Dear Rekha, oil on canvas, 29.5x43.5 inches, 2018, Craig Hawkins
By: Naomi Zacharias
IT IS EASY to focus on the harm one person can do; we easily forget the impact for good the one can have. I was recently preparing a short presentation for a non-profit organization of high school and college students who are committed to supporting global economies. Simple Charity began in a Georgia-based high school with a handful of senior high school students committed to raising funds to support those affected by poverty. There was purity and innovation to their classic method. They ran a car wash, yard sales, poetry slams, nights of worship, a chili dinner. They held a battle of the bands and organized a 5K race.
With an artistic spray of a can of paint, they designed t-shirts to market. And during that first year, impassioned high school students raised over $60,000 for Christian organizations that work around the world to alleviate poverty. They inspired a movement and Simple Charity chapters now exist in high schools and universities around the US.
A few months ago, a chapter at Duke University raised funds to support Wellspring International’s initiative to build a surgical burn treatment facility in Southeast Asia. This fully equipped facility will cost over $1M to complete. In this haven, men, women, and children who cannot afford medical assistance receive treatment, restorative surgeries, and physical therapy.
The majority of patients are women. While causes include accidents and suicide attempts, the primary cause of injury is domestic violence. In this particular part of the world, an estimated 25,000 women are victims each year to an illegal practice called bride burning, when a young bride is set on fire if her family has not offered the desired dowry. About 8,000 of these women die. That is the violent end to the life of a woman, almost every hour. Simple Charity is responding to an issue not found in many headlines. But it is one that calls upon the values in our faith, and what is good in humanity, to respond to such suffering, recognizing that every individual carries within him or her the image of a holy God.
The extraordinary NGO that Wellspring is assisting provides medical care, therapeutic services, and reconstructive surgeries for people without alternative care for such serious injury. I hope I will not forget my first few visits there: the cement steps outside the door lined with patients waiting to be seen; sweltering heat and sweat dripping into fresh wounds as they were bandaged; treatment rooms partitioned off with white curtains to provide limited privacy for physical therapy on one side of the fabric and the new, raw injury of a victim bearing fresh agony through clenched teeth; the dark, vacant eyes of a young man who had tried to end his own life; the quiet countenance of a woman wounded at the violent hand of her husband, standing with her small daughter who was burned as she lunged to protect her mother.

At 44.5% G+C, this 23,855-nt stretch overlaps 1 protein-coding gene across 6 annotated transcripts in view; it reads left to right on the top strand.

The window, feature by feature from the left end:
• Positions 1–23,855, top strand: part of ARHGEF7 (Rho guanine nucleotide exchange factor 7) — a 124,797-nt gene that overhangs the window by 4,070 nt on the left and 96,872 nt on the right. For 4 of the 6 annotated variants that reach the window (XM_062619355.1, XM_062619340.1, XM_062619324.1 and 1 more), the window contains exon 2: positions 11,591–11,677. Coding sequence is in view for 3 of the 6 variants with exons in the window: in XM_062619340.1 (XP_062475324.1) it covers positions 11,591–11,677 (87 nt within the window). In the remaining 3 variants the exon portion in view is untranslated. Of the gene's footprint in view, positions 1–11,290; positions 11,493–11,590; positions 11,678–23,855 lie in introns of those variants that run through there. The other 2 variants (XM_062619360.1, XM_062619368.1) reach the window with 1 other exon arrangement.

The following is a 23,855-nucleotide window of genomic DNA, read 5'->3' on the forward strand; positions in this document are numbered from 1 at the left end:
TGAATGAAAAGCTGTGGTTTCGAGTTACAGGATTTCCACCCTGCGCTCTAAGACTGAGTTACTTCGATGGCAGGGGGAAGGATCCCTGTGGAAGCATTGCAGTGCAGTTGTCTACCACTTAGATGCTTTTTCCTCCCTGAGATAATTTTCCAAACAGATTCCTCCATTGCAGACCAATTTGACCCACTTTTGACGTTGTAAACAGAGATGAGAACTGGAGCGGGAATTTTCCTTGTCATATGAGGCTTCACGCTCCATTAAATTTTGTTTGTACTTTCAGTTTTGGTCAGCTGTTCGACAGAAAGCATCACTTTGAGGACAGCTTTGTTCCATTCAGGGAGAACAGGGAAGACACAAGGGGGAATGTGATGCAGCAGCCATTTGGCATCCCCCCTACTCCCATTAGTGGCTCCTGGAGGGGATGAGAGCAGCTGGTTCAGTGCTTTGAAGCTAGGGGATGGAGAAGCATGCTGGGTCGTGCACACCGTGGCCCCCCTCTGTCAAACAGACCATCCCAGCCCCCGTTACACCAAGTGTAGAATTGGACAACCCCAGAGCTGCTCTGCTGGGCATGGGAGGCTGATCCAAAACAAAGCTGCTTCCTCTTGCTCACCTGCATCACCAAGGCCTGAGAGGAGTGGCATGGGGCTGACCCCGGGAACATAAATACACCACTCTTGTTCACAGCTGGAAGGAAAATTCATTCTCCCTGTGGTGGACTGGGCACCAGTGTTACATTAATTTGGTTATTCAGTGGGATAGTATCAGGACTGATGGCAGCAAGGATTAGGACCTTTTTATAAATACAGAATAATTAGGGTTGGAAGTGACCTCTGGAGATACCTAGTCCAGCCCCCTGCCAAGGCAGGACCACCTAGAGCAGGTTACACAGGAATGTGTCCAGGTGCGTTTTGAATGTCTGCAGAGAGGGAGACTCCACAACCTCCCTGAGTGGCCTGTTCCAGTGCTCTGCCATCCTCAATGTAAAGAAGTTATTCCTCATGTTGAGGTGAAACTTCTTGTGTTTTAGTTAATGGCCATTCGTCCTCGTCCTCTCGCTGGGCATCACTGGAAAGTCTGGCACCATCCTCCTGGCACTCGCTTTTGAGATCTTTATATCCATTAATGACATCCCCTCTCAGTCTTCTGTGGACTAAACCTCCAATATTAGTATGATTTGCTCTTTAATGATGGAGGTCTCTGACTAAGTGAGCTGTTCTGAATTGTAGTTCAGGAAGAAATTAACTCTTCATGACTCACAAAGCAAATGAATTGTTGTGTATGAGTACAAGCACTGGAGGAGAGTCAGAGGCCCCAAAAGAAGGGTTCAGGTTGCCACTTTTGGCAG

A few years ago, because of the heart and generosity of one family, we were able to purchase land on which to build a surgical center. Plans detail a fully equipped 14,000 square foot facility that will enable an estimated 300 surgeries a year, an increase of 1000%. Given the scope of the project, we have moved slowly and carefully.
The current waiting list of patients awaiting surgery is over 300 names, and they silently call upon us with urgency. It is our hope and prayer that together we can answer and make their noble dream a reality. Clive Barker said, “Any fool can be happy. It takes a man with real heart to make beauty out of the stuff that makes us weep.”
So we continue this journey. The students at Simple Charity remind me what can be accomplished with commitment and faith, with real heart. And should a handful of people be inspired by their example, a burn treatment center stands in the future. A line of patients will stand up from concrete steps and find space—for a hospital bed and a door where a curtain once stood, space for healing and an answer to their suffering. It is built upon the words of a man who carried your suffering and mine. A Savior who changed your story and mine, and calls us to reflect the heart of the Potter who is ultimately able to make beauty from all that makes us weep.